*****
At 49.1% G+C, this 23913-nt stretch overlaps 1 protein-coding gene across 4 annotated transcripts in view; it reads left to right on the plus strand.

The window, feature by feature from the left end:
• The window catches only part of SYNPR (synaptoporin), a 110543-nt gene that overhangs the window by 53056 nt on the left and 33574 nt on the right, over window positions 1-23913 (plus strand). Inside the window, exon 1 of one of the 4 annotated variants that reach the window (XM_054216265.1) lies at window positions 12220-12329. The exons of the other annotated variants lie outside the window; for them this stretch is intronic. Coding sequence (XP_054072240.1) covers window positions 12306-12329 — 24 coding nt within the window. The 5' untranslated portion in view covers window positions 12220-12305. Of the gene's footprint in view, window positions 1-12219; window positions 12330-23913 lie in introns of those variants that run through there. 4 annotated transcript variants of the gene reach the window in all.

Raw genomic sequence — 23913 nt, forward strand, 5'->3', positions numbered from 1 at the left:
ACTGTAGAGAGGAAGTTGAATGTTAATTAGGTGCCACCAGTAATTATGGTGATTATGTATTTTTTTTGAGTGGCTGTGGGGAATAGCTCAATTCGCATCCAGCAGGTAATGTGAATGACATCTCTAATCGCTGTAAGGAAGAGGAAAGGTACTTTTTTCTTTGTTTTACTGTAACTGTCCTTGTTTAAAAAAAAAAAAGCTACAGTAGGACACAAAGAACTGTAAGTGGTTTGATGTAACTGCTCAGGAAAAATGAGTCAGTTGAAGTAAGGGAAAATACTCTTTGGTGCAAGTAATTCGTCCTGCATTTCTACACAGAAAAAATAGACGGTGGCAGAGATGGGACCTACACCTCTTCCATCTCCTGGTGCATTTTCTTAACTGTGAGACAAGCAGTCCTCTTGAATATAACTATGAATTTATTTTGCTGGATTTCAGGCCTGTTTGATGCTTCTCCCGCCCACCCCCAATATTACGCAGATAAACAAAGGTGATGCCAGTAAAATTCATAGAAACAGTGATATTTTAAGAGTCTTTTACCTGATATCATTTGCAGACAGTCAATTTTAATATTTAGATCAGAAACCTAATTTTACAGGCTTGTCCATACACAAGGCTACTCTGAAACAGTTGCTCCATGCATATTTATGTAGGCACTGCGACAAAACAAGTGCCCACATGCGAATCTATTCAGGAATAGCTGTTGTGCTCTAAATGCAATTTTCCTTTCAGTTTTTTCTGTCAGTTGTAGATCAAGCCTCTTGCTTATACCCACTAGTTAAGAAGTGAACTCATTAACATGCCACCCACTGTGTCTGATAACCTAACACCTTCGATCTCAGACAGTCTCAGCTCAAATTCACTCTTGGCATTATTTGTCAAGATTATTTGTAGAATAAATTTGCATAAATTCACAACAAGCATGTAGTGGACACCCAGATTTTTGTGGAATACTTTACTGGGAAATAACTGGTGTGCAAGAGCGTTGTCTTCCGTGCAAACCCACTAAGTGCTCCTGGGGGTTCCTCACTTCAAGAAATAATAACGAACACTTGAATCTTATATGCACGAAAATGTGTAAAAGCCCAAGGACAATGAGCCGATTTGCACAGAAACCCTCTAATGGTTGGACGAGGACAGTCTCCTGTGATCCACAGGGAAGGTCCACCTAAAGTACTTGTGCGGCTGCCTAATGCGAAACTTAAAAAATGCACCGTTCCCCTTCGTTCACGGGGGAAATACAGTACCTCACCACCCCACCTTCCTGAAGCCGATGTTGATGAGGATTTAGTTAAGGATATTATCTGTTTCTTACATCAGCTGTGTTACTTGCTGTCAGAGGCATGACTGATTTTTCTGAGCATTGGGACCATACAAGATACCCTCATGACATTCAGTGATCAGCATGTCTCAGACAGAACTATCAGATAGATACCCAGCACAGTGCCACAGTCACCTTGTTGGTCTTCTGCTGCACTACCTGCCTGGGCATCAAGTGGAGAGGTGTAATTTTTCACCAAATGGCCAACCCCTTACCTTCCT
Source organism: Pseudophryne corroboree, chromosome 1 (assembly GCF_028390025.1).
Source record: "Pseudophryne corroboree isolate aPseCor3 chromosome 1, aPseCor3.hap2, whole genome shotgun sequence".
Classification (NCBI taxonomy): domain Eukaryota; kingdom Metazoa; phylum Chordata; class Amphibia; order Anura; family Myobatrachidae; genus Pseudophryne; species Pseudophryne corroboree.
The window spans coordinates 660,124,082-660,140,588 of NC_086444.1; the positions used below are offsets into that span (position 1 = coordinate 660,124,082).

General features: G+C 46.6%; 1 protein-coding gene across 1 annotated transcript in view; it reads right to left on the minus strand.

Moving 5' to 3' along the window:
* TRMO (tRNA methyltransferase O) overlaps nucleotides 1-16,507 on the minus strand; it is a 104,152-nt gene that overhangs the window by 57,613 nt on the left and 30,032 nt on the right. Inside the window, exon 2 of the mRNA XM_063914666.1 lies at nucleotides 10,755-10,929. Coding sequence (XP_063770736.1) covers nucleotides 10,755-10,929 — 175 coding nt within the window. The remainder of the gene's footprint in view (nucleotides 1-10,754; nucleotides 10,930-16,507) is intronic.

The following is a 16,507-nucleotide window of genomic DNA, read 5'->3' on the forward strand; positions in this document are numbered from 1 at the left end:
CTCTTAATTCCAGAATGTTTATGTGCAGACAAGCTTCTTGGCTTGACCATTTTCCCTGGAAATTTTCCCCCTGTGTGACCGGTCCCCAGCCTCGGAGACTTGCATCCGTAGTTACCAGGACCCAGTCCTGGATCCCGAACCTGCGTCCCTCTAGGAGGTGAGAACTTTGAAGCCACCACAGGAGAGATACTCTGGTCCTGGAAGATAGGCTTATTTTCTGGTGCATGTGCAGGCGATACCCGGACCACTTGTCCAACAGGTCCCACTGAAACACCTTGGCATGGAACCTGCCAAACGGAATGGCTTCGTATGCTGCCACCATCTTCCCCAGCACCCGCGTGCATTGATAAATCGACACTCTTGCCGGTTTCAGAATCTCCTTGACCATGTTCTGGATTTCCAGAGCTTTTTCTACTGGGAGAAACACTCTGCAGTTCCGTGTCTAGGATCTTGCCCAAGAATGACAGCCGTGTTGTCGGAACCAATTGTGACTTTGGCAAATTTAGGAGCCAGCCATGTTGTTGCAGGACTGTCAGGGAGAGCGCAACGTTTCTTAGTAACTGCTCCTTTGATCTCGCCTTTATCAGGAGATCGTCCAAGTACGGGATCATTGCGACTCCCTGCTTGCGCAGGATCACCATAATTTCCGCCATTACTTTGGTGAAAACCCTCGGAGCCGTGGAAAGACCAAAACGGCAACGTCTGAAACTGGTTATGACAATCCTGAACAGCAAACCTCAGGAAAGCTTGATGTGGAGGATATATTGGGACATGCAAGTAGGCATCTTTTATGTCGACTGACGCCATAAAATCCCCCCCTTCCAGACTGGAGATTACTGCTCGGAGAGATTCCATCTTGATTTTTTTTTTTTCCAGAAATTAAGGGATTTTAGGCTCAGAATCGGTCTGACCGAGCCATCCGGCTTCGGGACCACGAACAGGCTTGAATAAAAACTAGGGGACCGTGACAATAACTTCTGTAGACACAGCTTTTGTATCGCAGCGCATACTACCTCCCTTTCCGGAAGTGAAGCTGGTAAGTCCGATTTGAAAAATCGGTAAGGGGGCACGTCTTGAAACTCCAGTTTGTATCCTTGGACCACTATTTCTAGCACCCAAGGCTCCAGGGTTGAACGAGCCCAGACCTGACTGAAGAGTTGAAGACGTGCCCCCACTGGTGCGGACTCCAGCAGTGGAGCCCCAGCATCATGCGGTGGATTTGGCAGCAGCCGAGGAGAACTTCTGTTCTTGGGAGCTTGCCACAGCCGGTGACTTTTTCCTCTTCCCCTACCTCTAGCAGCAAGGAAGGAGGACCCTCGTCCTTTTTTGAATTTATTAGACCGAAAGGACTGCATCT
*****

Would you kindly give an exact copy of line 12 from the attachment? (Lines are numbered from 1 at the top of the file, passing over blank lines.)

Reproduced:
* TRMO (tRNA methyltransferase O) overlaps nucleotides 1-16,507 on the minus strand; it is a 104,152-nt gene that overhangs the window by 57,613 nt on the left and 30,032 nt on the right. Inside the window, exon 2 of the mRNA XM_063914666.1 lies at nucleotides 10,755-10,929. Coding sequence (XP_063770736.1) covers nucleotides 10,755-10,929 — 175 coding nt within the window. The remainder of the gene's footprint in view (nucleotides 1-10,754; nucleotides 10,930-16,507) is intronic.